In the Philippines routine screening of newborns for G6PD deficiency using direct tests is part of the national newborn screening programme. Espino and co-workers recently evaluated two assays in Puerto Princesa City, Palawan. The direct fluorescent spot test was compared to the rapid colorimetric test WST-8 in their ability to detect G6PD deficiency in 537 high school students. The investigators found that both assays were difficult to implement in field conditions and were unsuitable for screening in the Philippines. In addition the investigators found discrepancies between test results based on venous compared to capillary blood. The discrepancies may be due to higher haemoglobin levels in capillary blood.

A range of surveys in the Indonesia suggests a prevalence of genotypic G6PD deficiency between 0.6% and 14% [38,45,60-70]. The prevalence of genotypes responsible for G6PD deficiency in Indonesia is highly heterogeneous with at least 12 documented G6PD polymorphisms, including Gaohe (95 A > G), Vanua Lava (383 T > C), Mahidol (487 G > A), Mediterranean (563 C > T), Coimbra (592 C > T), Bajo Maumere (844 G > T), Viangchan (871 G > A), Chatham (1,003 G > A), Chinese–5 (1,024 C > T), Surabaya (1,291 G > A), Canton (1,376 C > G), and Kaiping (1,388 G > A). On-going research on Sumba Island by Satyagraha and co-workers found a prevalence of G6PD deficiency ranging between 3.0% and 6.6% in three districts. The overall prevalence of G6PD deficiency in Sumba (Southwest, West and Central) was 4.9%. These prevalence rates mirror the prevailing pattern of malaria endemicity. Preliminary findings suggest a relatively low sensitivity of the CareStart® G6PD deficiency screening test in the field setting in Sumba. Possible explanations include the high humidity, high temperature, and an unstable supply of electricity, all of which rendered the quantitative G6PD gold standard subject to likely error.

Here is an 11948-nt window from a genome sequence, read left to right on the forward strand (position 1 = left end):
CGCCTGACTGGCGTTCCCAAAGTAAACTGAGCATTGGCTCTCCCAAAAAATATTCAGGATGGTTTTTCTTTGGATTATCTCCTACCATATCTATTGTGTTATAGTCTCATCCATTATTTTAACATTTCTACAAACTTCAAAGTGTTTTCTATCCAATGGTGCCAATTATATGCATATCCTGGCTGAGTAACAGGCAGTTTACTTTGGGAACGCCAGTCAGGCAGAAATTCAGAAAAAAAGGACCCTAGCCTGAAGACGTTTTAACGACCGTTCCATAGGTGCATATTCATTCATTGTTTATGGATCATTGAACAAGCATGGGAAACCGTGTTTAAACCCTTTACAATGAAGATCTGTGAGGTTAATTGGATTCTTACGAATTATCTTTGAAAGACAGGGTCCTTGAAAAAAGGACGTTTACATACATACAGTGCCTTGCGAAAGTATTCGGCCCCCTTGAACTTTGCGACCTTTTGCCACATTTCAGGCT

Relatively little is known regarding G6PD deficiency in the Solomon Islands [71]. The WST8/1-methoxy PMS method was successfully used by Kuwahata and co-workers as part of a large survey in the Solomon Islands [46] in which 8,541 people from 41 villages were screened in the Isabel province. The prevalence of G6PD deficiency, defined by enzyme activity <30% relative to a wild-type control, was 20% with 7% of individuals classified as having of severe G6PD deficiency (WHO class I-II). The applicability of a filter-paper, mass-screening assay based on the WST8/1-methoxy PMS method to provide prevalence of G6PD deficiency in Isabel Province was evaluated. This study showed that it was possible to undertake large-scale mass screening of G6PD deficiency in the field using the filter-paper assay in order to assess prevalence of the deficiency. The filter-paper method showed complete concordance with biochemical testing. Although these studies demonstrated utility of the test, reliability of G6PD measurements was limited by high humidity and a lack of correction for the storage period.

Economic perspectives on G6PD testing